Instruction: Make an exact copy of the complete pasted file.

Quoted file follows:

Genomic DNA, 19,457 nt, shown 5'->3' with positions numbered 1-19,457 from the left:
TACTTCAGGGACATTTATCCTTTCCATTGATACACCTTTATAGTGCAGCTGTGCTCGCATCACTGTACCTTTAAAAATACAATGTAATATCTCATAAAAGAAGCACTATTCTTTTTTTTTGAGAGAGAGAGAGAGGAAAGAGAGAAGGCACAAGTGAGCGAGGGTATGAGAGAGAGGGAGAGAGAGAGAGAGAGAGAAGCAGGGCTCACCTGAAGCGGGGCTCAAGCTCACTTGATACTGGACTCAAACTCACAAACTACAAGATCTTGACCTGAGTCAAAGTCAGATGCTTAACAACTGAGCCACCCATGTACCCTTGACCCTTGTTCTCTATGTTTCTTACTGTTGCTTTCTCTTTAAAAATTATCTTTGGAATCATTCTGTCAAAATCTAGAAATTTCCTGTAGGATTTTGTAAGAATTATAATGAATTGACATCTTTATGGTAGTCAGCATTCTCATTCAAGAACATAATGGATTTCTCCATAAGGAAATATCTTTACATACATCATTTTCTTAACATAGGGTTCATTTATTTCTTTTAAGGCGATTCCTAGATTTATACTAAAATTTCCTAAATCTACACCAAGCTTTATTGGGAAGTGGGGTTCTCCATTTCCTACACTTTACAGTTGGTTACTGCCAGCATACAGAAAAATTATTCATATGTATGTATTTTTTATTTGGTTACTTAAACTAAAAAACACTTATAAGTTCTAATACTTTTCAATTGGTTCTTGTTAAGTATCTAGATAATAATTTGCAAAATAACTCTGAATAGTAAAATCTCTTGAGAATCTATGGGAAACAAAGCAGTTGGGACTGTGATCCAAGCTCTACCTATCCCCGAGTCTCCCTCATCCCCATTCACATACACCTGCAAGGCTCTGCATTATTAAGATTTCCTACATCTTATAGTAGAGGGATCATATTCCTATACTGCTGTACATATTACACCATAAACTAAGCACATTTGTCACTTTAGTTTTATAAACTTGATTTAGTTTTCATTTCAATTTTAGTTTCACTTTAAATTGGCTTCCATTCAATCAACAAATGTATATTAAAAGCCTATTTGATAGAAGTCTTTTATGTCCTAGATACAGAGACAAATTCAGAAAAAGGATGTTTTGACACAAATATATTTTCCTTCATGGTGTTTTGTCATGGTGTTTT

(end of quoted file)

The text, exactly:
Genomic DNA, 19,457 nt, shown 5'->3' with positions numbered 1-19,457 from the left:
TACTTCAGGGACATTTATCCTTTCCATTGATACACCTTTATAGTGCAGCTGTGCTCGCATCACTGTACCTTTAAAAATACAATGTAATATCTCATAAAAGAAGCACTATTCTTTTTTTTTGAGAGAGAGAGAGAGGAAAGAGAGAAGGCACAAGTGAGCGAGGGTATGAGAGAGAGGGAGAGAGAGAGAGAGAGAGAAGCAGGGCTCACCTGAAGCGGGGCTCAAGCTCACTTGATACTGGACTCAAACTCACAAACTACAAGATCTTGACCTGAGTCAAAGTCAGATGCTTAACAACTGAGCCACCCATGTACCCTTGACCCTTGTTCTCTATGTTTCTTACTGTTGCTTTCTCTTTAAAAATTATCTTTGGAATCATTCTGTCAAAATCTAGAAATTTCCTGTAGGATTTTGTAAGAATTATAATGAATTGACATCTTTATGGTAGTCAGCATTCTCATTCAAGAACATAATGGATTTCTCCATAAGGAAATATCTTTACATACATCATTTTCTTAACATAGGGTTCATTTATTTCTTTTAAGGCGATTCCTAGATTTATACTAAAATTTCCTAAATCTACACCAAGCTTTATTGGGAAGTGGGGTTCTCCATTTCCTACACTTTACAGTTGGTTACTGCCAGCATACAGAAAAATTATTCATATGTATGTATTTTTTATTTGGTTACTTAAACTAAAAAACACTTATAAGTTCTAATACTTTTCAATTGGTTCTTGTTAAGTATCTAGATAATAATTTGCAAAATAACTCTGAATAGTAAAATCTCTTGAGAATCTATGGGAAACAAAGCAGTTGGGACTGTGATCCAAGCTCTACCTATCCCCGAGTCTCCCTCATCCCCATTCACATACACCTGCAAGGCTCTGCATTATTAAGATTTCCTACATCTTATAGTAGAGGGATCATATTCCTATACTGCTGTACATATTACACCATAAACTAAGCACATTTGTCACTTTAGTTTTATAAACTTGATTTAGTTTTCATTTCAATTTTAGTTTCACTTTAAATTGGCTTCCATTCAATCAACAAATGTATATTAAAAGCCTATTTGATAGAAGTCTTTTATGTCCTAGATACAGAGACAAATTCAGAAAAAGGATGTTTTGACACAAATATATTTTCCTTCATGGTGTTTTGTCATGGTGTTTT